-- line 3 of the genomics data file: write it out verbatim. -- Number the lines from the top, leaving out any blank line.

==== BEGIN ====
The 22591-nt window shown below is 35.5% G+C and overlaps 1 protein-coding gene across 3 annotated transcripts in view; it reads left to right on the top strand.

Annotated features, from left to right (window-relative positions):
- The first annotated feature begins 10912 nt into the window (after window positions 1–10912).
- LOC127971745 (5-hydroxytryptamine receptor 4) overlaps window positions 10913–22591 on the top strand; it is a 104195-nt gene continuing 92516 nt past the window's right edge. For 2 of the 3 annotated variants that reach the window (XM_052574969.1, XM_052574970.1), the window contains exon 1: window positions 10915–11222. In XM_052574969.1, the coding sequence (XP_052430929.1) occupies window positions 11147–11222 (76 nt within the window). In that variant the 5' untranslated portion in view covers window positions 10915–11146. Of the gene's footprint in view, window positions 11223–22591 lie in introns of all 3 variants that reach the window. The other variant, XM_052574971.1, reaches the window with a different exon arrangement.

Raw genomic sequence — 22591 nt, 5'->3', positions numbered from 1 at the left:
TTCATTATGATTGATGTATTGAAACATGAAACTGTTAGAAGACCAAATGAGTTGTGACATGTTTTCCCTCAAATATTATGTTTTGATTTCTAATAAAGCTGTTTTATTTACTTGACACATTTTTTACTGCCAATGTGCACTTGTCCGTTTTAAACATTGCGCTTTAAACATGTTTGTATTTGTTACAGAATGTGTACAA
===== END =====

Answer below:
- The first annotated feature begins 10912 nt into the window (after window positions 1–10912).